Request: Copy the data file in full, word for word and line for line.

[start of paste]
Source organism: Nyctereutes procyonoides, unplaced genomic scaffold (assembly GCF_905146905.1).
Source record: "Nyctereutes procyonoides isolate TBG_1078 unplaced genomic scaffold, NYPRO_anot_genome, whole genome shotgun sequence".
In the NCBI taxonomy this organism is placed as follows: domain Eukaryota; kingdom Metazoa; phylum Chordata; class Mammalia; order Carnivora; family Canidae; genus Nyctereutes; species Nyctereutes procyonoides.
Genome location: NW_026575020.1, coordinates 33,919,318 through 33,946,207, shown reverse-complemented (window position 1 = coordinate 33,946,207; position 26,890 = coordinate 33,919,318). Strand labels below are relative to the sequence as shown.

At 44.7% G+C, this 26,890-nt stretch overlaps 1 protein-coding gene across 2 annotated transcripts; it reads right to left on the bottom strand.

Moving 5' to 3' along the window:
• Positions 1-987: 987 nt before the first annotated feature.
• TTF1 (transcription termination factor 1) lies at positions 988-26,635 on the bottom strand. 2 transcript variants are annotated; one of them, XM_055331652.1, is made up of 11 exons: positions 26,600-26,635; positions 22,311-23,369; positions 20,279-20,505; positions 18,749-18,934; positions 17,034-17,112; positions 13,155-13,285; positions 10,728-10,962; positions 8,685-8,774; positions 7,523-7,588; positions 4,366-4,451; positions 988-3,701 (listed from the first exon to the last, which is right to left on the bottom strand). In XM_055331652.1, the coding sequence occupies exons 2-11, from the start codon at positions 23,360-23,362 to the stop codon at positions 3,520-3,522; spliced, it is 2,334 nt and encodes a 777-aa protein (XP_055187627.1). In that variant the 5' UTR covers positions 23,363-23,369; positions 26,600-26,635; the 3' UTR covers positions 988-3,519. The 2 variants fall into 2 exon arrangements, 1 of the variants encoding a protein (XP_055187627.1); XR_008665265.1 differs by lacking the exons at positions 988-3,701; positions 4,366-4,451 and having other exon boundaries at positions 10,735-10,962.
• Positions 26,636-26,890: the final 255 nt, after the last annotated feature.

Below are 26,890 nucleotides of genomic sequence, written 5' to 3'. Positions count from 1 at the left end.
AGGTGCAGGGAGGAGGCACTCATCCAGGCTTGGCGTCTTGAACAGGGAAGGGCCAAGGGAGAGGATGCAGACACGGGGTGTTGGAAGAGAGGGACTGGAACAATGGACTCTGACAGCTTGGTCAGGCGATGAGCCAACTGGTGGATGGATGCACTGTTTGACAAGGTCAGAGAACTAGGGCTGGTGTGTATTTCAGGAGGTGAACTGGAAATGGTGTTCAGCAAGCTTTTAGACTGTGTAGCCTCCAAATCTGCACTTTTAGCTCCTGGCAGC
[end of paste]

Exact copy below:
Source organism: Nyctereutes procyonoides, unplaced genomic scaffold (assembly GCF_905146905.1).
Source record: "Nyctereutes procyonoides isolate TBG_1078 unplaced genomic scaffold, NYPRO_anot_genome, whole genome shotgun sequence".
In the NCBI taxonomy this organism is placed as follows: domain Eukaryota; kingdom Metazoa; phylum Chordata; class Mammalia; order Carnivora; family Canidae; genus Nyctereutes; species Nyctereutes procyonoides.
Genome location: NW_026575020.1, coordinates 33,919,318 through 33,946,207, shown reverse-complemented (window position 1 = coordinate 33,946,207; position 26,890 = coordinate 33,919,318). Strand labels below are relative to the sequence as shown.

At 44.7% G+C, this 26,890-nt stretch overlaps 1 protein-coding gene across 2 annotated transcripts; it reads right to left on the bottom strand.

Moving 5' to 3' along the window:
• Positions 1-987: 987 nt before the first annotated feature.
• TTF1 (transcription termination factor 1) lies at positions 988-26,635 on the bottom strand. 2 transcript variants are annotated; one of them, XM_055331652.1, is made up of 11 exons: positions 26,600-26,635; positions 22,311-23,369; positions 20,279-20,505; positions 18,749-18,934; positions 17,034-17,112; positions 13,155-13,285; positions 10,728-10,962; positions 8,685-8,774; positions 7,523-7,588; positions 4,366-4,451; positions 988-3,701 (listed from the first exon to the last, which is right to left on the bottom strand). In XM_055331652.1, the coding sequence occupies exons 2-11, from the start codon at positions 23,360-23,362 to the stop codon at positions 3,520-3,522; spliced, it is 2,334 nt and encodes a 777-aa protein (XP_055187627.1). In that variant the 5' UTR covers positions 23,363-23,369; positions 26,600-26,635; the 3' UTR covers positions 988-3,519. The 2 variants fall into 2 exon arrangements, 1 of the variants encoding a protein (XP_055187627.1); XR_008665265.1 differs by lacking the exons at positions 988-3,701; positions 4,366-4,451 and having other exon boundaries at positions 10,735-10,962.
• Positions 26,636-26,890: the final 255 nt, after the last annotated feature.

Below are 26,890 nucleotides of genomic sequence, written 5' to 3'. Positions count from 1 at the left end.
AGGTGCAGGGAGGAGGCACTCATCCAGGCTTGGCGTCTTGAACAGGGAAGGGCCAAGGGAGAGGATGCAGACACGGGGTGTTGGAAGAGAGGGACTGGAACAATGGACTCTGACAGCTTGGTCAGGCGATGAGCCAACTGGTGGATGGATGCACTGTTTGACAAGGTCAGAGAACTAGGGCTGGTGTGTATTTCAGGAGGTGAACTGGAAATGGTGTTCAGCAAGCTTTTAGACTGTGTAGCCTCCAAATCTGCACTTTTAGCTCCTGGCAGC